Shale begins to feature as a toxic issue for US voters.

FT: “….Passions over fracking are on the rise in America. ….the rush to extract more shale energy is bringing industrialisation to picturesque ruraltowns and densely built city suburbs, where horrified residents say fracking is anything but clean.”
“In places such as Windsor, the industry’s growth is causing political fractures as well as cracks in the rocks. That signals trouble for Democrats and Republicans in the state, as fracking joins the long list of issues stoking disillusionment with government among voters. Next Tuesday’s midterm elections will offer more evidence of the problem.
In the early years of the shale boom, production was largely restricted to remote areas that were out of sight and out of mind. But the hunger for new sources has made oil companies the unwelcome new neighbours of homes, schools and hospitals. The front line runs through Colorado and its experience is a warning to other shale frontiers, from Pennsylvania to California, trying to balance energy development and environmental concerns.
The state is the US’s sixth-biggest energy producer and home to 52,000 active oil and gas wells. The industry directly employs 31,900 people in Colorado, according to a study for the American Petroleum Institute, a big lobby group. But the state’s experience shows that the harder the “shale gale” blows, the more people will want to restrict it.
….Colorado is a “purple” battleground state with an even mixture of blue Democrats, red Republicans and independent voters – a home to ranchers, hikers, hipsters and legal pot smokers. One of its senators, Mark Udall, is a Democrat and a champion of wind and solar energy. But in his campaign against Cory Gardner, a member of the House of Representatives, he has sought to match the Republican’s support for exports of liquefied natural gas, which depends on fracking. Their race is one of six or seven that will determine whether Republicans take control of the Senate .
The angry residents of Windsor do not necessarily represent the Coloradan majority. But their opinions are coursing through state politics. In a Quinnipiac poll last November, 51 per cent of Coloradan voters said they supported fracking and 34 per cent were against it.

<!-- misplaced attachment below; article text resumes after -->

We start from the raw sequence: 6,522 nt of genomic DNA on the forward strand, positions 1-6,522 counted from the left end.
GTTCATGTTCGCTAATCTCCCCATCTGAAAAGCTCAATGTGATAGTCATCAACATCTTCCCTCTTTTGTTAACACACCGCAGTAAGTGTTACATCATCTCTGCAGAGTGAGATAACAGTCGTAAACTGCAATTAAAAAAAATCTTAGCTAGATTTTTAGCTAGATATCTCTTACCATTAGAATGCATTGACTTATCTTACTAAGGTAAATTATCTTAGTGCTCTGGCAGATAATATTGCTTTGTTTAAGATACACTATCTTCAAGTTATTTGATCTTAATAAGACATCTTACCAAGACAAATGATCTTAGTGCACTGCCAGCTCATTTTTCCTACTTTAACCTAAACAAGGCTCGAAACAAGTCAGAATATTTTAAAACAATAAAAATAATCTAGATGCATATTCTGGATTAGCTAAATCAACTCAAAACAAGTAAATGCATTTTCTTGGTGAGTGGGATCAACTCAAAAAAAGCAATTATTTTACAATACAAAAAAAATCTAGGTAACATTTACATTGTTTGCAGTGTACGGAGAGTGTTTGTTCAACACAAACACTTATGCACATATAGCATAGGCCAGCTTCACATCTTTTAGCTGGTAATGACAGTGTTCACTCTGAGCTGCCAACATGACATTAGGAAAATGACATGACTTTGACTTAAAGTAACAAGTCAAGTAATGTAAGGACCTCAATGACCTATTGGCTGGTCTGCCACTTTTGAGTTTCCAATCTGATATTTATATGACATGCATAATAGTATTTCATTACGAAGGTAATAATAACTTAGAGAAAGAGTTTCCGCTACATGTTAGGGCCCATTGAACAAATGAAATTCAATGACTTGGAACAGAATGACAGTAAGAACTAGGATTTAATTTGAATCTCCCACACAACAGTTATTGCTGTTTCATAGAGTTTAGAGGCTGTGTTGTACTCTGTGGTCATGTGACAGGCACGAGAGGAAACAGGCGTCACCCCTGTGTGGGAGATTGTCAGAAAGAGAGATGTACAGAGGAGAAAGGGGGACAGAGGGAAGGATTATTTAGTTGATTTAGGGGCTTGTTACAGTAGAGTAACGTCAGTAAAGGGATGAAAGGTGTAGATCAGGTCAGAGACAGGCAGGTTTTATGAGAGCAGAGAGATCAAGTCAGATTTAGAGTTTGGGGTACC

….The people of Boulder and Broomfield have imposed bans on fracking within city limits. Longmont, Fort Collins and Lafayette also voted for bans, but the courts struck them down. Voters were concerned not only about industrial blight and traffic, but also about water contamination, earthquakes and respiratory illnesses. Some have scientific studies to back up their fears; the industry says these are faulty or inconclusive.
The ballot initiatives were set to spark a multimillion-dollar political war as the oil and gas industry squared off against well-funded anti-fracking activists (who were reportedly described as “long-haired, maggot-infested hippie freaks” by one industry representative in a speech). But the initiatives were a toxic threat to two Democrats on next week’s ballot who opposed them – Governor John Hickenlooper and Mr Udall – because they split the party’s base. Its environmental wing is at odds with moderate, pro-business Democrats.

Mr Hickenlooper, a former oil geologist who once drank fracking fluid to prove it was not dangerous, brokered a deal to put a temporary end to the problem in August. Mr Polis would withdraw his initiatives, the industry would drop its attacks, the governor would set up a task force to find a compromise – and a Democratic civil war was averted.
Compounding the situation is the state’s stance that local governments have no power to decide where oil and gas development can occur, effectively exempting the industry from requirements other businesses must satisfy to develop land. “When it comes to protecting citizens through local planning and zoning, Colorado is far behind New York, Pennsylvania, New Mexico and even Texas,” says Matt Sura, who was appointed to the governor’s task force as a lawyer representing homeowners.”